The Nashville Super Speedway isn’t necessarily a new track for NASCAR. The D-shaped oval was first used by the sport’s top sanctioning body in 2001 when it began hosting events for the Xfinity Series and the Camping World Truck Series. However, the facility located just outside the capital city of Tennessee last staged events for those two tours back in 2011.
Nashville Super Speedway has never held a place on the NASCAR Cup Series schedule.
All of that will change this weekend when each of the three of three top divisions will take to the high-banked 1.33-mile concrete layout for what will be the first time for many of the sport’s competitors. And while it may seem logical to think that every team should roll into what is essentially a new venue on equal footing, that is actually not the case at all.
As is the case everywhere else, powerful organizations such as Hendrick Motorsports, Joe Gibbs Racing, and Team Penske have numerous advantages over their smaller opponents, even on a new track. Or perhaps better said, especially on a new track.
With a staff full of engineers, highly technical simulators, rigs designed to emulate the car riding over the humps and bumps of each track’s unique surface, and a myriad of other tools at their disposal provide untold advantages for the Goliaths over the less well-funded Davids before the cars are ever unloaded off the haulers.
During a media availability this week, Spire Motorsports driver Corey LaJoie addressed the issue of disadvantages faced by teams such as his when a new track is placed on the schedule. The second generation driver whose father(Randy LaJoie) was a champion in what is now called the Xfinity Series does have that resource in his corner, but not very many others.
“It’s definitely not an equalizer,” LaJoie told the media. “It will be my first time seeing the place(as a driver). It will be my first time going around in a real race car so I’ll lean on dad a little bit for some tips. He finished fourth there in the last Busch Series race. When you’ve got Kurt(Busch, Chip Ganassi Racing), Gibbs, and Chase(Briscoe) over there at Stewart-Haas doing tire testing, those guys can look at those notes and figure out a pretty close package to start with.”
Further widening the gap between the haves and the have-nots will be the fact that for one of only eight times during the 2021 season, NASCAR will allow teams to participate in a practice session prior to race day. Those organizations with three or four separate teams within their stables will have the ability to try more types of setups during that allotted practice time than those who bring fewer cars to the track.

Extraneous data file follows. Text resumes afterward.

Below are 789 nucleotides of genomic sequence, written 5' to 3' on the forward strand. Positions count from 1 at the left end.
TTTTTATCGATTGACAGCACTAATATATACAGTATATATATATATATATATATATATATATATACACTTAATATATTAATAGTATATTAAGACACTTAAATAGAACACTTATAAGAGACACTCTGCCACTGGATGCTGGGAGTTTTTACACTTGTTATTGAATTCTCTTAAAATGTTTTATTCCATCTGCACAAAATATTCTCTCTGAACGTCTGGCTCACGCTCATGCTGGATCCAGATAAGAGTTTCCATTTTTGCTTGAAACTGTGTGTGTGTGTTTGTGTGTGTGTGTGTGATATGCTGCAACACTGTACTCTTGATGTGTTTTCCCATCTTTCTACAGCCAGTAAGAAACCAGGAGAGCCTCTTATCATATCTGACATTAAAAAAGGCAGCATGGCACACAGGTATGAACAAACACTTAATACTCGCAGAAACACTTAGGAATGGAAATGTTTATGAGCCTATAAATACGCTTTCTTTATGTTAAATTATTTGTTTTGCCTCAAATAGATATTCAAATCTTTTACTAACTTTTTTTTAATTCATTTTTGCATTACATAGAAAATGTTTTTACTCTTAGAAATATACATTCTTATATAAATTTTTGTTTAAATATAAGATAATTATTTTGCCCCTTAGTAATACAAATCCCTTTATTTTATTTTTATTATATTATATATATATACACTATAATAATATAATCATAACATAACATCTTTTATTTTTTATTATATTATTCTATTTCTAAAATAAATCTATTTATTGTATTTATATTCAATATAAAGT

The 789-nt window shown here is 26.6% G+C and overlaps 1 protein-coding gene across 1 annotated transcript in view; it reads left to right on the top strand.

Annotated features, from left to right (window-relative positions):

“And then, when you’ve got a four-car team and you give those guys the opportunity to practice, they can bring four different packages and figure out real quick which one is better and go to that,” LaJoie remarked. “Being a smaller team with less resources certainly is not going to make it any easier.”
Those teams who are higher up in the pecking order with each manufacturer are often afforded more opportunities than those at the bottom of the rankings.
“I guess I’m just going to run a little bit on iRacing and that’s about the only opportunity we have,” LaJoie explained. “We get zero opportunity on the Chevy sim and stuff like that. I wish I could get some opportunities on the sim, which aren’t going to happen, and that just makes my job harder so we’ll just have to bear down and get after it.”
Just how beneficial are the high-tech simulators when it comes to car setups and learning how to best drive on a particular track?
“I’ve never been on the Chevy sim so I can’t tell,” the 29-year-old driver pointed out. “They utilize it, I mean it’s probably taken up for 16 hours a day so people do get some value out of it. We learned some stuff last year on the Ford sim with the 32(Go Fas Racing) car that we applied in real life so there’s definitely pluses and minuses to it. You can find yourself in left field with a hockey stick pretty quick if you trick the software into doing something that might not apply.”
From the driver’s point of view, the simulators help to prepare each pilot for the nuances of getting around a given race track.
“Generally speaking, you can at least get your brake markers, you can get your balance fairly close, you can get your splitter height a little bit closer than what you would with just a straight up simulation that you could run on a computer model,” he said.
LaJoie closed out by adding that teams such as his always face an uphill battle.
“That’s just the discrepancy between the big teams and the small teams. We’ve got figure how to make our butter knives a little bit sharper when we’re racing against guys with machine guns.”
Richard Allen is a member of the National Motorsports Press Association
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